Despite the recent economic struggles the country has faced, high tech manufacturing jobs are not dwindling. From 2008 to 2018 STEM occupations are projected to grow by 17 percent. Being familiar with Additive Manufacturing (AM) technology is in great demand. Students going into engineering fields will need to learn quickly what is required to tackle problems and create solutions in manufacturing. The best way for students to embark on this learning curve would be early exposure to AM vendors like ZCorp.

Scott Harmon is Zcorp’s vice president of business development. “We’re thrilled to open our doors,” says Harmon, “this is where the magic happens.”Because of initiatives like this one, budding engineers have been using Z Corporation 3D printers, called ZPrinters, at thousands of high schools, vocational schools and universities. Through this initiative, even more students will be exposed to 3D printing, now one of the fastest-growing innovations in manufacturing. Zcorp invites students to visit one afternoon a month to not only experience 3D printing, but also CAD software and 3D laser scanning technology.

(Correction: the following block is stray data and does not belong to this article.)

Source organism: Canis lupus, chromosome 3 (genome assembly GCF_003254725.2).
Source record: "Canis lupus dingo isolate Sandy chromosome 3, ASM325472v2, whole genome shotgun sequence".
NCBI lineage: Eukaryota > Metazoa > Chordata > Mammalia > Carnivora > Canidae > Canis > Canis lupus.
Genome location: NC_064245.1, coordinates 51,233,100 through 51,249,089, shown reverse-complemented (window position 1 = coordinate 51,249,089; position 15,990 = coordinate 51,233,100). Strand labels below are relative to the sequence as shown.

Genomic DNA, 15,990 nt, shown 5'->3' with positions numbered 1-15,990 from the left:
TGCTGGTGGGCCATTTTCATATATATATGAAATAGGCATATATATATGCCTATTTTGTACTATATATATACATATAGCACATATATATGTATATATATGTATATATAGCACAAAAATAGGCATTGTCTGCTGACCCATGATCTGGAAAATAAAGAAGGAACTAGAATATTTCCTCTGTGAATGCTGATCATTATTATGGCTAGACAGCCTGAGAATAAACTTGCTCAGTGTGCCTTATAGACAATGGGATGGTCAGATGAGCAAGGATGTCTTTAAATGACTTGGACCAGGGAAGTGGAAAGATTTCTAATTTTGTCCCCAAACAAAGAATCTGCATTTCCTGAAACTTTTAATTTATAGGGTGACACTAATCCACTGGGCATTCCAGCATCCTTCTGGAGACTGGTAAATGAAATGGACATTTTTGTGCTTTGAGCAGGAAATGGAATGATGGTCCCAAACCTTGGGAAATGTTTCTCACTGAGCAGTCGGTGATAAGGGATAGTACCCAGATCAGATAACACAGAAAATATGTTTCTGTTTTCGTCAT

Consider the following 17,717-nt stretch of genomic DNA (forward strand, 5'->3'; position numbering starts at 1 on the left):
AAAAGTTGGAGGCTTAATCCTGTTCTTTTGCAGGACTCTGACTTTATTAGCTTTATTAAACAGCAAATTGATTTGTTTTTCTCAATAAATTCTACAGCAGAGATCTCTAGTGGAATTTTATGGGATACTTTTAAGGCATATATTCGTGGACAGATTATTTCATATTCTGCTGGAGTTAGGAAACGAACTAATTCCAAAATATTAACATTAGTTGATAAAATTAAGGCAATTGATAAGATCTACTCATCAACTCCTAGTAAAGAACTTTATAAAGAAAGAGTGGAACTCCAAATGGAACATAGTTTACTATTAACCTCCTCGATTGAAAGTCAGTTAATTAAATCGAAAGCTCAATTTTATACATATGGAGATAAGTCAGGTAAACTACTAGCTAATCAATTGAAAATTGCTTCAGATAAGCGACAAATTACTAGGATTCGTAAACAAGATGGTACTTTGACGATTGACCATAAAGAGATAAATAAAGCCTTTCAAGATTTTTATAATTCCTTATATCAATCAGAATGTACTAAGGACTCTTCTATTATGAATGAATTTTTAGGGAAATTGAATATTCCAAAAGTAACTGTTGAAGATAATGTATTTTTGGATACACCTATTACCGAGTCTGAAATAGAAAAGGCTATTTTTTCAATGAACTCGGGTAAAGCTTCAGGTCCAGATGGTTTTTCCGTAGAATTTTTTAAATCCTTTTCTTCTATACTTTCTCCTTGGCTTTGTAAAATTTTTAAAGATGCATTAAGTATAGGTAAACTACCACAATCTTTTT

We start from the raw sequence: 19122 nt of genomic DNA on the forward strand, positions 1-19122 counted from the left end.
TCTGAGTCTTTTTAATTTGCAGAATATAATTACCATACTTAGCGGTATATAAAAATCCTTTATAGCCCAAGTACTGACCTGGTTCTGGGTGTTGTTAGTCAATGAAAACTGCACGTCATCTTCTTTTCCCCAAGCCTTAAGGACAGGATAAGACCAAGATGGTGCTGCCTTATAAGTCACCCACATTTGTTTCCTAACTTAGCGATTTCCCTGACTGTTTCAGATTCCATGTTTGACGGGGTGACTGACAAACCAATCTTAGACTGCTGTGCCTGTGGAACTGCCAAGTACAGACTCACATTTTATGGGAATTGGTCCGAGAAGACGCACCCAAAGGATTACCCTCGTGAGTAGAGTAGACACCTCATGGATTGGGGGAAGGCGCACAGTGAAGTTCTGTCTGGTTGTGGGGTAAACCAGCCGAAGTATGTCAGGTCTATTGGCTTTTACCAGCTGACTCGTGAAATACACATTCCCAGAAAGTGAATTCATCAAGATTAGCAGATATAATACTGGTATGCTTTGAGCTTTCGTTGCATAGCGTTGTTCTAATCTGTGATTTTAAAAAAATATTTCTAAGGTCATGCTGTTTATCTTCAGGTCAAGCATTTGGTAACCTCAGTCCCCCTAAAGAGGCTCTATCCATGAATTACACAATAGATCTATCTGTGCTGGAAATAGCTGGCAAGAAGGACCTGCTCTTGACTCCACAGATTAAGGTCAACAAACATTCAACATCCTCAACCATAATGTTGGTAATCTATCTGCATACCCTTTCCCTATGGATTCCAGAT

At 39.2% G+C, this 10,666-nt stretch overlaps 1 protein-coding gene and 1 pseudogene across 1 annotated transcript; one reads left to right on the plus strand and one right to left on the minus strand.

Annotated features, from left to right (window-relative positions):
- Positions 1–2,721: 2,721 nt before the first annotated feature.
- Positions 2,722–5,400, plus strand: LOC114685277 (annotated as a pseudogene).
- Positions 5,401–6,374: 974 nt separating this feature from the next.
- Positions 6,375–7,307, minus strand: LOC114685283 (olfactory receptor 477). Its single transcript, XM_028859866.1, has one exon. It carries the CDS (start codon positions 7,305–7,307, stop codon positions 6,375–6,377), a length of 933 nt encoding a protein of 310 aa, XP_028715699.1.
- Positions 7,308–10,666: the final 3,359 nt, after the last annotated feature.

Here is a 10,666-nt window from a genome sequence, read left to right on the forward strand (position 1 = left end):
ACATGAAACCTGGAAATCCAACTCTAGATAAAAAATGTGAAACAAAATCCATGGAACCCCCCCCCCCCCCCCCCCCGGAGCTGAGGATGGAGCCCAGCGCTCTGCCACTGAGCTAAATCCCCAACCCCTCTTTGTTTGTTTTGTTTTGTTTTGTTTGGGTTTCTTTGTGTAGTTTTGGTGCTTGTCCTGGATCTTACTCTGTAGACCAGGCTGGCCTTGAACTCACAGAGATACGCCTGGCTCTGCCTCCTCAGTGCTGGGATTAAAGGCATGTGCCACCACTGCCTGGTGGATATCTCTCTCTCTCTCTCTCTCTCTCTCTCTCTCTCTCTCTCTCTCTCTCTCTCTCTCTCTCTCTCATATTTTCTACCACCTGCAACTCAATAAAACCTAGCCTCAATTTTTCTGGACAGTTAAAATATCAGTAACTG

As more manufacturers adopt the process, those who have experience with it will hone their competitive edge in design, technology, and manufacturing. 3D printing brings together all of these disciplines. This combats the skill crisis well-rounded individuals. The program will allow students the unique opportunity to experience state-of-the-art hands-on training for developing 3-dimensional physical models using CAD data. With experience in 3D printing, CAD design, and Additive Manufacturing, students will have a the competitive edge needed to work for companies like Black & Decker, Cisco Consumer Business Group, New Balance, Timberland and Pixar.

Zcorp is world-renowned for creating the fastest, full color, easiest to use and most affordable 3D printers on the market. The EngineeringZONE™ initiative introduces New England high school students to the wonder of making things. Students in the EngineeringZONE™ program will try their hand at some introductory computer-aided design (CAD) software and will make their own 3D printed models. If your high school is interested, contact STI for more details.